A couple events stand out in my memory: serving iced tea to Ted Turner and his wife Jane Fonda, and cleaning up after mob boss “Joe Bonanno’s” 85th birthday party. Though Hector’s hotel management career moved him around the country multiple times, we’ve kept in touch.

It was a treat to show off my favorite coastal haunts: Lincoln City beaches and tide pools, whale watching in Depoe Bay, touring the lighthouse at Yaquina Head Outstanding Natural Area, as well as checking out the sea lions and Rogue Brewing in Newport.

I especially enjoyed revisiting the Deep Blue Lake (my one and only other tour was May 2008 when the park was still buried under snow). Thankfully, the weather cooperated nicely for this visit. It was a lovely way to wrap up my last month of summer!

*Yeah, so other than my age I haven’t changed much in the last couple decades. Sigh.


Singular Moments

Singular moments in my life have left an indelible impression on my perspective. These instances may be buried by the detritus of everyday life, but they’ll never disappear. A sight, a scent, or even a sound can trigger these powerful memories.

During my recent trip to Glacier National Park, an event that occurred when I worked there twenty years ago bubbled up:

It was a hot afternoon, late in the summer, when six of my coworkers and I decided to go cliff diving. It was a bad idea for so many reasons. Not only were we breaking multiple park rules but we could’ve been seriously injured or even killed.

None of those pesky details mattered enough to stop us; we were heady with the hubris of our youth. I, at least, had a smattering of sense; I didn’t jump first. I waited to see others swim out safely before I took the 30-foot plunge.

I stood atop that cliff in my black swimsuit and solid leather hiking boots, swinging my arms, and psyching myself up. The sun warmed my shoulders and the breeze played in my long, blonde hair. With a now-or-never shoulder roll, I ran three steps forward and launched off solid ground.

08-1998 - Erin May - Cliff jumping, Glacier National Park, MT

Air whistled past my ears and I crossed my arms over my chest to protect my breasts from the coming impact. The sharp slap of the water on my rear shocked precious oxygen out of my lungs. Then I plummeted into the cold, glacial-fed lake. Short of breath and deeper underwater than I had anticipated, I struggled toward the surface. My boots felt like concrete blocks. My heart pounded. I was panicked by the time I finally broke the surface.

Gasping for air, I flopped wildly trying to find the shore. I slowed my strokes in the shallows to compose myself before joining my friends. Laughter chased off the fear. Invigorated, exhilarated, and thrilled to still be alive, we planned our next jump spot. We decided we’d stop back at the general store, motor inn, restaurant, and dormitory compound where we all worked and lived before driving to another cliff.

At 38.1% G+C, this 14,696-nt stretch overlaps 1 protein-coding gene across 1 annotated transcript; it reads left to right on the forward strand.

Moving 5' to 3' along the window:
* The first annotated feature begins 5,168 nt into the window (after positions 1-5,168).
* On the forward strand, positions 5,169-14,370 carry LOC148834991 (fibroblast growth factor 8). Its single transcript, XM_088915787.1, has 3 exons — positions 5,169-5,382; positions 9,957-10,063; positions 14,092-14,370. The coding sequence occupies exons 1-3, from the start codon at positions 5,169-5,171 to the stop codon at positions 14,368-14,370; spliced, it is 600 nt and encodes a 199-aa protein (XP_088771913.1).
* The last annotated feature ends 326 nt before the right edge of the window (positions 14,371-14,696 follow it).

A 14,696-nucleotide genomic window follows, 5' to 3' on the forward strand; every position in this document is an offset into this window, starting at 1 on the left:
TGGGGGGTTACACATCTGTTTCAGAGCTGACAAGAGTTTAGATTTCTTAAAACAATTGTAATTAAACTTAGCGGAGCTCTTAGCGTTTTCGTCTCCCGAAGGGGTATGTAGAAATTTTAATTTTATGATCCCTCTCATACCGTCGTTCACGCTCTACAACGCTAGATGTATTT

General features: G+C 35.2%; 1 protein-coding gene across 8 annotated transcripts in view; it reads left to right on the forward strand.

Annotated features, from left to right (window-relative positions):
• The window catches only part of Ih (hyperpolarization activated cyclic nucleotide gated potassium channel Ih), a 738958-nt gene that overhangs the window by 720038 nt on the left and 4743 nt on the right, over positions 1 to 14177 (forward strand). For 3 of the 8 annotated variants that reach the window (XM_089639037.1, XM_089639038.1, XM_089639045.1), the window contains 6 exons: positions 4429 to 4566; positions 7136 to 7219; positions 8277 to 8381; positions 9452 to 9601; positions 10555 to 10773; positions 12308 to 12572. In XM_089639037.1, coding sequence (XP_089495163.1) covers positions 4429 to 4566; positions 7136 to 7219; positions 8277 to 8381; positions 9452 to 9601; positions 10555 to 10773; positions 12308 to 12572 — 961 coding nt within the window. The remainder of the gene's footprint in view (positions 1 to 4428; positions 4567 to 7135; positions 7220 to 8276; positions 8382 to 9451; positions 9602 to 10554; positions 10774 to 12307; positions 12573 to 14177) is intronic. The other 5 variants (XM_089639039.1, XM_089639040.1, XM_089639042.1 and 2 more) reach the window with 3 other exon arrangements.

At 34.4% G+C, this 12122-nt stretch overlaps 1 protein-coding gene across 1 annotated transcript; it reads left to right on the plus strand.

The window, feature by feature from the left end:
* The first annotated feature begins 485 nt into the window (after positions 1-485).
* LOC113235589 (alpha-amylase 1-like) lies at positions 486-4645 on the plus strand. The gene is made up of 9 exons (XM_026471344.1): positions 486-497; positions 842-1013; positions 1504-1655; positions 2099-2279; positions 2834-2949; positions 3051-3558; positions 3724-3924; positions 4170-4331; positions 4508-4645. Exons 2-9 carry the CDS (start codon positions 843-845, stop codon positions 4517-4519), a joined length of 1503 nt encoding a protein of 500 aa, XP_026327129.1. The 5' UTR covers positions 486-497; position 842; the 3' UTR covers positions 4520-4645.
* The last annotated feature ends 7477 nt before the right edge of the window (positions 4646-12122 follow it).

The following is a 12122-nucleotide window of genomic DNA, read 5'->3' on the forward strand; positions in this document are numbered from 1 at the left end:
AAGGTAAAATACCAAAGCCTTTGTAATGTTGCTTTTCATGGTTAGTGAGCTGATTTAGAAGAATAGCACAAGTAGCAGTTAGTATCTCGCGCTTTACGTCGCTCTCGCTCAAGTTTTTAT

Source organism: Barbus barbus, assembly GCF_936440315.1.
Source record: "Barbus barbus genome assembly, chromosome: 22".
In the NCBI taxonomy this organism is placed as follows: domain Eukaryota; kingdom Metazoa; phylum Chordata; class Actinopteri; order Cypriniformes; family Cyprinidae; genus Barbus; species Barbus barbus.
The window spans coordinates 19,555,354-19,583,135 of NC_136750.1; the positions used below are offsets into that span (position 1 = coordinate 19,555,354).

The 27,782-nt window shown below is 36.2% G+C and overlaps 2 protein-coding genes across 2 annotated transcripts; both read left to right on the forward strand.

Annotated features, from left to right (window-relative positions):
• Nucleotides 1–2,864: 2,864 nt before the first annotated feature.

That is where my recollection usually fades, but while driving Going to the Sun Road this summer, I saw the pullout where we parked two decades ago and the rest of that afternoon zipped into focus:

Cars parked along the road were clues that something wasn’t right. Park rangers allowed us into the compound since we were staff, but the main parking area was cordoned off.

We scrambled out of our cars to find out what was wrong. Ruth, who worked in the general store, explained that our parking lot had been cleared so that the helicopter bringing the doctor could land. Peering over her head, I saw a man lying on the pavement. My vision shifted as I disassociated. Everything else that day I perceived through a hazy lens.

I watched my boss, Jaime, and a park ranger take turns performing CPR. They were sweaty and visibly exhausted. According to Ruth, they’d been at it for fifteen minutes by the time we arrived. As the excruciatingly long minutes ticked by, it became more and more obvious that it was a lost cause. My father was a firefighter, so I knew even if they had managed to resuscitate the man the odds of him walking out of the hospital hovered under 20%. Yet, as is protocol, they continued mouth breathing and chest compressions until a legally qualified medical practitioner could certify time of death.